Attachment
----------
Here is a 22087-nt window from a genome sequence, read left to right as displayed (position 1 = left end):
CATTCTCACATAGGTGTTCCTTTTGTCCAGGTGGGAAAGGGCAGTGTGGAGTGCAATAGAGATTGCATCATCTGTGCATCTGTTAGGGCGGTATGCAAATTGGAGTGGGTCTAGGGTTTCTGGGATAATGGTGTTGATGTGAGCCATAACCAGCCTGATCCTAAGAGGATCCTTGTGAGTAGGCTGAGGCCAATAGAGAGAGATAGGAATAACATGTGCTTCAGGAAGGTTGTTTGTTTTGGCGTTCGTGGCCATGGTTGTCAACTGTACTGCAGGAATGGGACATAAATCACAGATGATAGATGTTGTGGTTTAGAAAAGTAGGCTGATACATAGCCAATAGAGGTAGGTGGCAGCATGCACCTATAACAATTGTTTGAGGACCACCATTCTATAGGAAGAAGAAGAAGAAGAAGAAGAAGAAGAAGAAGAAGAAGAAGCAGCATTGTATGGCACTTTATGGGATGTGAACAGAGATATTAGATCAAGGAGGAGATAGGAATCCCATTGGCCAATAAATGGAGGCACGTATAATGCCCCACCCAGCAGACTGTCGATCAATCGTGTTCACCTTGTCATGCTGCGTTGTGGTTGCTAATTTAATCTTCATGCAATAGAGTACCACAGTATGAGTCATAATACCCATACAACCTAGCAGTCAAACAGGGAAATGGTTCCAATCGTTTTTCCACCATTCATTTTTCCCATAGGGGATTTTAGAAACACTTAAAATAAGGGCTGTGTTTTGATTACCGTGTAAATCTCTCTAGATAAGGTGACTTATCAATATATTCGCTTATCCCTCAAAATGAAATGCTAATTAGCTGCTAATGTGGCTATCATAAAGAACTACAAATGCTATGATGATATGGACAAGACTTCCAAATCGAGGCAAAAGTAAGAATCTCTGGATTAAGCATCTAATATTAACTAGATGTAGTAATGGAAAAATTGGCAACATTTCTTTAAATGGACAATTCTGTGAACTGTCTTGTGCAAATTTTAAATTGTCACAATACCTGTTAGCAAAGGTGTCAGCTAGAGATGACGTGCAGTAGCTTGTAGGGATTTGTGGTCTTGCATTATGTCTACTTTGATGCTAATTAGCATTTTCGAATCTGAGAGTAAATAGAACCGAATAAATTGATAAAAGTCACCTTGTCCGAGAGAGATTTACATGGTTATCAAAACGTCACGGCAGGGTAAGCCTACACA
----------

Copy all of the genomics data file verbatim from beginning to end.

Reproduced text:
Here is a 22087-nt window from a genome sequence, read left to right as displayed (position 1 = left end):
CATTCTCACATAGGTGTTCCTTTTGTCCAGGTGGGAAAGGGCAGTGTGGAGTGCAATAGAGATTGCATCATCTGTGCATCTGTTAGGGCGGTATGCAAATTGGAGTGGGTCTAGGGTTTCTGGGATAATGGTGTTGATGTGAGCCATAACCAGCCTGATCCTAAGAGGATCCTTGTGAGTAGGCTGAGGCCAATAGAGAGAGATAGGAATAACATGTGCTTCAGGAAGGTTGTTTGTTTTGGCGTTCGTGGCCATGGTTGTCAACTGTACTGCAGGAATGGGACATAAATCACAGATGATAGATGTTGTGGTTTAGAAAAGTAGGCTGATACATAGCCAATAGAGGTAGGTGGCAGCATGCACCTATAACAATTGTTTGAGGACCACCATTCTATAGGAAGAAGAAGAAGAAGAAGAAGAAGAAGAAGAAGAAGAAGAAGCAGCATTGTATGGCACTTTATGGGATGTGAACAGAGATATTAGATCAAGGAGGAGATAGGAATCCCATTGGCCAATAAATGGAGGCACGTATAATGCCCCACCCAGCAGACTGTCGATCAATCGTGTTCACCTTGTCATGCTGCGTTGTGGTTGCTAATTTAATCTTCATGCAATAGAGTACCACAGTATGAGTCATAATACCCATACAACCTAGCAGTCAAACAGGGAAATGGTTCCAATCGTTTTTCCACCATTCATTTTTCCCATAGGGGATTTTAGAAACACTTAAAATAAGGGCTGTGTTTTGATTACCGTGTAAATCTCTCTAGATAAGGTGACTTATCAATATATTCGCTTATCCCTCAAAATGAAATGCTAATTAGCTGCTAATGTGGCTATCATAAAGAACTACAAATGCTATGATGATATGGACAAGACTTCCAAATCGAGGCAAAAGTAAGAATCTCTGGATTAAGCATCTAATATTAACTAGATGTAGTAATGGAAAAATTGGCAACATTTCTTTAAATGGACAATTCTGTGAACTGTCTTGTGCAAATTTTAAATTGTCACAATACCTGTTAGCAAAGGTGTCAGCTAGAGATGACGTGCAGTAGCTTGTAGGGATTTGTGGTCTTGCATTATGTCTACTTTGATGCTAATTAGCATTTTCGAATCTGAGAGTAAATAGAACCGAATAAATTGATAAAAGTCACCTTGTCCGAGAGAGATTTACATGGTTATCAAAACGTCACGGCAGGGTAAGCCTACACA